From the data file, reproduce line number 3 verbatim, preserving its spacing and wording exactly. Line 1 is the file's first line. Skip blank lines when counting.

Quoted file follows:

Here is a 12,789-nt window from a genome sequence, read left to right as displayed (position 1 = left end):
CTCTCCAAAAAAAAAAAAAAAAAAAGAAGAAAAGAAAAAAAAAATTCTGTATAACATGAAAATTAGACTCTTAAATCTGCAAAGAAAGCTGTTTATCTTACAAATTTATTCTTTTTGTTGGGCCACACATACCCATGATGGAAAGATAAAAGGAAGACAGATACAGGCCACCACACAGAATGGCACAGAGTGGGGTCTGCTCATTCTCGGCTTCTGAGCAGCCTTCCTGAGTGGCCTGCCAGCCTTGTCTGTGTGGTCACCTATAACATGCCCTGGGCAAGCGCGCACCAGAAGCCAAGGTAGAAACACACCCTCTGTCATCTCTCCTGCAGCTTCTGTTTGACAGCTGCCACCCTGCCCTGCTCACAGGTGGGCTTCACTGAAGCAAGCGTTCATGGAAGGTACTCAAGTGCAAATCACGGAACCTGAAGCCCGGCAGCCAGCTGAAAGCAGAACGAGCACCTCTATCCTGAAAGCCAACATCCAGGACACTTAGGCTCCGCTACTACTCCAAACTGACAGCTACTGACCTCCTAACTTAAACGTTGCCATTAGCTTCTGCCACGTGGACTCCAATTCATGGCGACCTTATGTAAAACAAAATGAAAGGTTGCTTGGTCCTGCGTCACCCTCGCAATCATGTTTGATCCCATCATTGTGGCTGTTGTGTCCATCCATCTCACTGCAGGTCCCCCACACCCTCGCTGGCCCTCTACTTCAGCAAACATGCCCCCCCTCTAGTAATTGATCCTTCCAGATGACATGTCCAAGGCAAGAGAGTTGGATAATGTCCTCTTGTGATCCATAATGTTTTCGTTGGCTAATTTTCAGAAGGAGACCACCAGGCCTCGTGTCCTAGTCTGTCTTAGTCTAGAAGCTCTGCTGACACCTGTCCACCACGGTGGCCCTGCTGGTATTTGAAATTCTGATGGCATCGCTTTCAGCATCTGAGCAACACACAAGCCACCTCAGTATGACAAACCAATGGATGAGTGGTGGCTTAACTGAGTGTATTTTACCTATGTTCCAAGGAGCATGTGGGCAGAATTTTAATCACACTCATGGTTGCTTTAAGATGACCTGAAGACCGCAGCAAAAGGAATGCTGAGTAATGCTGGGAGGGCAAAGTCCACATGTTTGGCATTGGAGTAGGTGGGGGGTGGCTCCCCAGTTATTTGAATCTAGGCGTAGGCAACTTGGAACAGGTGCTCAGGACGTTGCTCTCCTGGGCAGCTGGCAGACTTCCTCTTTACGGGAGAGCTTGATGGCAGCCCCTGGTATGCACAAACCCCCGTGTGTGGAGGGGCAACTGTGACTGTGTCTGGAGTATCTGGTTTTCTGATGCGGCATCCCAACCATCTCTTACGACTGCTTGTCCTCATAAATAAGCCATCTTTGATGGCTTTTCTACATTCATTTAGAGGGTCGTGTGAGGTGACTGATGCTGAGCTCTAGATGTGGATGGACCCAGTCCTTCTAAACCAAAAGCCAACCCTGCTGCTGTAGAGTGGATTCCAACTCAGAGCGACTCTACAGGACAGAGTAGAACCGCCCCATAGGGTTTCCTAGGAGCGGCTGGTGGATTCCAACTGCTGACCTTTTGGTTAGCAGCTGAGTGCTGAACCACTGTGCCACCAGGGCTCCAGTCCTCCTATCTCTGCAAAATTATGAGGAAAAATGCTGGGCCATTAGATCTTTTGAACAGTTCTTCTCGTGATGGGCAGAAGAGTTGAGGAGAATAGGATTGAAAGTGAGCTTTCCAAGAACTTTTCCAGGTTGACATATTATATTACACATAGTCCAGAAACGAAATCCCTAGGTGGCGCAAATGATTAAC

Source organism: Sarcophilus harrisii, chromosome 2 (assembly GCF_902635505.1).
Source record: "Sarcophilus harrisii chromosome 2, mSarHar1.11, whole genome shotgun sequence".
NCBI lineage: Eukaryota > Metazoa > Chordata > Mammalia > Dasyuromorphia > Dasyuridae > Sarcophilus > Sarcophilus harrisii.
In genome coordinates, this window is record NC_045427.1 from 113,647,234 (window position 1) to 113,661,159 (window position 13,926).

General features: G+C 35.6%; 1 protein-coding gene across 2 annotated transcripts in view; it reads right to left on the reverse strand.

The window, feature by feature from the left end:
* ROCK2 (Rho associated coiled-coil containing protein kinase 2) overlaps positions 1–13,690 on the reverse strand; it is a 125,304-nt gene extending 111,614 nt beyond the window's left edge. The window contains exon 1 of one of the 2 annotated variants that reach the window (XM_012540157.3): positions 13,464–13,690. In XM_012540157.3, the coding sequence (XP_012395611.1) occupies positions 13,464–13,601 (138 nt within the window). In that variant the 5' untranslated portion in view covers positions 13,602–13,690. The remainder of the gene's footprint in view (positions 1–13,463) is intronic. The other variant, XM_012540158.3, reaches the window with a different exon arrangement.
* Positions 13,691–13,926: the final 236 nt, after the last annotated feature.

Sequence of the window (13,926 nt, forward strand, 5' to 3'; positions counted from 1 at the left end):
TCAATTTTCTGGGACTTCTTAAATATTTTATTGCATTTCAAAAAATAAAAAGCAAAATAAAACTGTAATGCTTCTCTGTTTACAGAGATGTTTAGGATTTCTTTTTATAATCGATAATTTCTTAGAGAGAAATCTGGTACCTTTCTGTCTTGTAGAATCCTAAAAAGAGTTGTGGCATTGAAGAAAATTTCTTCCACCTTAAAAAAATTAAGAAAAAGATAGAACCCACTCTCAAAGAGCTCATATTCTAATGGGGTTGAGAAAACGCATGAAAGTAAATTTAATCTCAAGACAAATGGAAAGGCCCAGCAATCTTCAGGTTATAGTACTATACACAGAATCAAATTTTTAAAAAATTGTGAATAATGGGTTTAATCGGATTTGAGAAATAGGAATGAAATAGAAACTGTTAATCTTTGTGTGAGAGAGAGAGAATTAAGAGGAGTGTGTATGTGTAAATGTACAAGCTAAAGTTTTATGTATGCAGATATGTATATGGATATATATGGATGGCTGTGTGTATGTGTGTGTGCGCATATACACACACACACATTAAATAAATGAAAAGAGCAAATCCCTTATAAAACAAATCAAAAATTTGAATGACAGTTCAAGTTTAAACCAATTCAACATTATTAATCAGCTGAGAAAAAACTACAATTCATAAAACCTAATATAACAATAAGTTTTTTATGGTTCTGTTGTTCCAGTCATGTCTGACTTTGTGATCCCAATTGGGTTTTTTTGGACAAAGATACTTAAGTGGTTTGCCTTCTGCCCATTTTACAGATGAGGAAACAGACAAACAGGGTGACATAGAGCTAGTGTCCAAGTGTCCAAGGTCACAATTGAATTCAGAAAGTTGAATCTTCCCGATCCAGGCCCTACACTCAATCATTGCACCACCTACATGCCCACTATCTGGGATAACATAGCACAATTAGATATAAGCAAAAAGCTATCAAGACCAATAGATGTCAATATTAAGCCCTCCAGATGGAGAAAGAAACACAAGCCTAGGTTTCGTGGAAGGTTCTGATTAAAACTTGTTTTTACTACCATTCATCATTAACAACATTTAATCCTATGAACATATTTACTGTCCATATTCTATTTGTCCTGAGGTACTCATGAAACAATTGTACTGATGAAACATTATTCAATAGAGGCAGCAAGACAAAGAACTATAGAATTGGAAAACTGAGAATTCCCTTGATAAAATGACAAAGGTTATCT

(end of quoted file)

Source organism: Sarcophilus harrisii, chromosome 2 (assembly GCF_902635505.1).